Published October 01, 2020
“Depression is melancholy minus its charm.” Along with depression, anxiety, and other forms of mental illness, personal tragedies are so often portrayed in film, paintings, music, and literature. But in Lars von Trier’s Melancholia from 2011, we later on realize that the film is basically the cinematic embodiment of depression. Apart from von Trier’s techniques in depicting distorted senses of time and space, Melancholia is full of allusions to other art forms--the prelude to Wagner’s Tristan Und Isolde which plays throughout the film, the name of the main character, Justine, which is an obvious homage to the tragic persona created by the Marquis De Sade.
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While these nods are well-founded, they’re still outnumbered by various references to paintings. The most significant can be seen in the prologue where Justine is seen floating in a stream in her wedding dress and clutching a bouquet of flowers. In John Everett Millais’s hyper-realist painting “Ophelia”, Millais shows Ophelia driven insane with grief. She fashions a garland of wildflowers and falls into a river, calmly floats, and sinks into a muddy death.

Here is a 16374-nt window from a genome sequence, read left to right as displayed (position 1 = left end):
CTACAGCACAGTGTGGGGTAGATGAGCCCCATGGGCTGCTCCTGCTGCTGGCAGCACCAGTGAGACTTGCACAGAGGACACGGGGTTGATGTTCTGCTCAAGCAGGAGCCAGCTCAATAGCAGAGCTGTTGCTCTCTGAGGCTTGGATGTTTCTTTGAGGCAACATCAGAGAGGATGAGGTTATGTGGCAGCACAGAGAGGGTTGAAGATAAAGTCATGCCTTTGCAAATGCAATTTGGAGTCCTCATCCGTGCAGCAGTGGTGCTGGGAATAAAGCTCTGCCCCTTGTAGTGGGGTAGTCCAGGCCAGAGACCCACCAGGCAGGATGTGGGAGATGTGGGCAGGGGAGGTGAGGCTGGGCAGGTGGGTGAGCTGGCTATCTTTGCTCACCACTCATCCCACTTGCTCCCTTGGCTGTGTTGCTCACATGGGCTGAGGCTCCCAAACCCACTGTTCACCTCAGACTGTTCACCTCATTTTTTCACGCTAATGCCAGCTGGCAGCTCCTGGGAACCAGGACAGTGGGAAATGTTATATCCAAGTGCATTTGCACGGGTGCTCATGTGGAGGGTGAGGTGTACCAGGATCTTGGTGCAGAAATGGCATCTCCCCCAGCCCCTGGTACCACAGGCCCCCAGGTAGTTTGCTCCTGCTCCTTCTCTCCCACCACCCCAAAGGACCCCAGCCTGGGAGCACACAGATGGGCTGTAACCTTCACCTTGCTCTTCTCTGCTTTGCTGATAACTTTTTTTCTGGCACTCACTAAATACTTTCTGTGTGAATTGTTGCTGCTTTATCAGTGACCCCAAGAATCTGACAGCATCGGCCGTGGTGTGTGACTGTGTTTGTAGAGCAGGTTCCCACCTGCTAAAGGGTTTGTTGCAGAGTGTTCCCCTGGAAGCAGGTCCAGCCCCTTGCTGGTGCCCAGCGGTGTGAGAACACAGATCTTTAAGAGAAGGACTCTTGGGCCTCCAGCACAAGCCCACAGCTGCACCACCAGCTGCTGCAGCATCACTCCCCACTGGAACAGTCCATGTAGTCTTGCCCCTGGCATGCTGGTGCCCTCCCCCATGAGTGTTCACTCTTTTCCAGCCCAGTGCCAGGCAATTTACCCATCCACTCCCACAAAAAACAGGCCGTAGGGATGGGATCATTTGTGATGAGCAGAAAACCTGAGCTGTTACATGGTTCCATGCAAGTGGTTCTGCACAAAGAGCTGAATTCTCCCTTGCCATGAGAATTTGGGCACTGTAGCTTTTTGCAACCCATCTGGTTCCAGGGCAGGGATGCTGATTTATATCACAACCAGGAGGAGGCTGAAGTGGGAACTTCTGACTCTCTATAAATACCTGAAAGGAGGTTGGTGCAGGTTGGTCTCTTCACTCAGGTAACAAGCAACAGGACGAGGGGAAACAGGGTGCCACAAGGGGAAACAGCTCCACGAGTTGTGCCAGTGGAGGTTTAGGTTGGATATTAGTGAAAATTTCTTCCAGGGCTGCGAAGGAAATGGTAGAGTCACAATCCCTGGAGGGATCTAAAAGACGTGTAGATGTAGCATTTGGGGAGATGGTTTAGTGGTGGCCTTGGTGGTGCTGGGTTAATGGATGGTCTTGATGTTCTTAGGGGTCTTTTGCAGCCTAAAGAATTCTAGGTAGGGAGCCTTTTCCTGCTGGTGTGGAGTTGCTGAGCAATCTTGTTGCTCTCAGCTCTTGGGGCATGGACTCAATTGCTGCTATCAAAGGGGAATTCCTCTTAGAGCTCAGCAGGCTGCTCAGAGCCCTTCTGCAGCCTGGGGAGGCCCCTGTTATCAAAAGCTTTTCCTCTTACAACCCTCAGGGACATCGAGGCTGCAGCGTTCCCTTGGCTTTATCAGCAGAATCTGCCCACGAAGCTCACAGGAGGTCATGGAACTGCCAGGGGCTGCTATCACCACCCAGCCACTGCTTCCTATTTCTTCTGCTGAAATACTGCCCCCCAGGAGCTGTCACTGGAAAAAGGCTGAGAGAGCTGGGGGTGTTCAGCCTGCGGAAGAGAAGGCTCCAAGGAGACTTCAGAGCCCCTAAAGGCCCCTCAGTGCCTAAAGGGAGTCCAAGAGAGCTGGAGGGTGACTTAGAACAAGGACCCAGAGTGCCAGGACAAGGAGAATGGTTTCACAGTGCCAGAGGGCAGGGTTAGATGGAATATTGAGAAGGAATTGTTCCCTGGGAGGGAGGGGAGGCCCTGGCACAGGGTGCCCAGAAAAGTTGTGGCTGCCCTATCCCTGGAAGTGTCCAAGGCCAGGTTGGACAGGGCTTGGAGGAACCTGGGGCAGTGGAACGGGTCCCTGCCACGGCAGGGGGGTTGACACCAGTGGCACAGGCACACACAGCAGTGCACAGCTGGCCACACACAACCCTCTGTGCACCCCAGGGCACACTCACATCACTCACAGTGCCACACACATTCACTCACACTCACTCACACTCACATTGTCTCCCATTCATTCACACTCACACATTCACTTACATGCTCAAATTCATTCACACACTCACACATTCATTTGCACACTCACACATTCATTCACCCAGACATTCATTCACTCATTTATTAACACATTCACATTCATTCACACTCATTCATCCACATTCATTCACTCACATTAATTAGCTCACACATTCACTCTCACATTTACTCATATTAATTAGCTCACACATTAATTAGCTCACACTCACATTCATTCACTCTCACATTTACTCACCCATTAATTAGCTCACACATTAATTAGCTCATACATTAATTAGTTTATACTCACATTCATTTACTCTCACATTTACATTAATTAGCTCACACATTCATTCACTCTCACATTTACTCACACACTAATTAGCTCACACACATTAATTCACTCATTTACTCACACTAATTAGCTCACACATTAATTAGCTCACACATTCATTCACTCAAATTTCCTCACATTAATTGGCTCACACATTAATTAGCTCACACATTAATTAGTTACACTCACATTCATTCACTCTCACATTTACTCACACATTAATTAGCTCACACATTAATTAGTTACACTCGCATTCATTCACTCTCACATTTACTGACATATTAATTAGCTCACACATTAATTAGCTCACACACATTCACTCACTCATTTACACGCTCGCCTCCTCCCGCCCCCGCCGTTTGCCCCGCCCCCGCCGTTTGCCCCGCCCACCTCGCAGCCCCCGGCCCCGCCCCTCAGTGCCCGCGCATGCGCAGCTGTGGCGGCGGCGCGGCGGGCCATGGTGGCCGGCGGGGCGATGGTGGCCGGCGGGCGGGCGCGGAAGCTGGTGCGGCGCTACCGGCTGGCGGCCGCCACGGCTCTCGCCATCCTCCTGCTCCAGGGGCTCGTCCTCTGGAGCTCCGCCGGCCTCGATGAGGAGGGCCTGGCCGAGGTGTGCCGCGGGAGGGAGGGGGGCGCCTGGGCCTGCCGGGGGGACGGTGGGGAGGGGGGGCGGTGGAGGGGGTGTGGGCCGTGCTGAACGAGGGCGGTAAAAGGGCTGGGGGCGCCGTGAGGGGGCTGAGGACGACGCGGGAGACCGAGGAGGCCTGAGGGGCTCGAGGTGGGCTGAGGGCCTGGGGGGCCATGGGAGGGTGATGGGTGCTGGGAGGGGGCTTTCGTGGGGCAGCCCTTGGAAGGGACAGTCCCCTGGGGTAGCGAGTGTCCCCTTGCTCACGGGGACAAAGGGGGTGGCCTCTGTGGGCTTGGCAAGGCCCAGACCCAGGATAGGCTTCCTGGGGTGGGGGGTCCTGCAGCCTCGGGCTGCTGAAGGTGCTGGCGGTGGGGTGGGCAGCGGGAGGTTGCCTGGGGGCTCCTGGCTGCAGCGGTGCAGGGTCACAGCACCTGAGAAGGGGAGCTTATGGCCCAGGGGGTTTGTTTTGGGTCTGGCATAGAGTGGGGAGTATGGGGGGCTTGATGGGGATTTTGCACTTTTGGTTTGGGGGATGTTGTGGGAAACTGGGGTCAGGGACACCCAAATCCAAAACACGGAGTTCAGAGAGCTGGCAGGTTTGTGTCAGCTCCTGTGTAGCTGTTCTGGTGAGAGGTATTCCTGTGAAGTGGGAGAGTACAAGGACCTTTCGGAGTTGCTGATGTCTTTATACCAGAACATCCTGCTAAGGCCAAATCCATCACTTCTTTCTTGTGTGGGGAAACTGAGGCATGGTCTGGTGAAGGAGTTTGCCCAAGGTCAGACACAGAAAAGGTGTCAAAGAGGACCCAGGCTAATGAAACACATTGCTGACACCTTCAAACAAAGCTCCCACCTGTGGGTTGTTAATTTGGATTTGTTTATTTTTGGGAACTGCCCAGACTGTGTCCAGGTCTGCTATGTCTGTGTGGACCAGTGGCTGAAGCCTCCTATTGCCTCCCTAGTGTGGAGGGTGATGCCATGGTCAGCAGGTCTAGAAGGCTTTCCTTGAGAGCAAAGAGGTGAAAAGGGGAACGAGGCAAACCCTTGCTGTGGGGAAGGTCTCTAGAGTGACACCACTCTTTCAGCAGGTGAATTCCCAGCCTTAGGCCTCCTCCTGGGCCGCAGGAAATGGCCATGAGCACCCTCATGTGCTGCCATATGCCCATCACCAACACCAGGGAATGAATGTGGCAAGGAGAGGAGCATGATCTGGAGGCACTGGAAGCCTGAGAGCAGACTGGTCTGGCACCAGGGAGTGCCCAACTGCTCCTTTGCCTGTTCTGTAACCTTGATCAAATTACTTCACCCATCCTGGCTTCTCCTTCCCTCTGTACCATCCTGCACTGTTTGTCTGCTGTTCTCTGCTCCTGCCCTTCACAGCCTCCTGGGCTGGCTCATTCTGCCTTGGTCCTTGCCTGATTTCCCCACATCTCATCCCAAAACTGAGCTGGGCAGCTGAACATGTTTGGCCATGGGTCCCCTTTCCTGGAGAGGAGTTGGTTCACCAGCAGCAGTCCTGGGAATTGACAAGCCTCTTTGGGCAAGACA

In a particular scene, Justine notices on a shelf an art book that shows images of bright geometric abstraction paintings which are the work of Kazimir Malevich. Justine finds them intolerable and goes on to curate her own collection of images that better suits her melancholic mood. Some of them include Pieter Bruegel the Elder’s Hunters in the Snow, Caravaggio’s brooding and psychologically dark “David with the Head of Goliath”, and Hieronymus Bosch’s The Garden of Earthly Delights (central panel).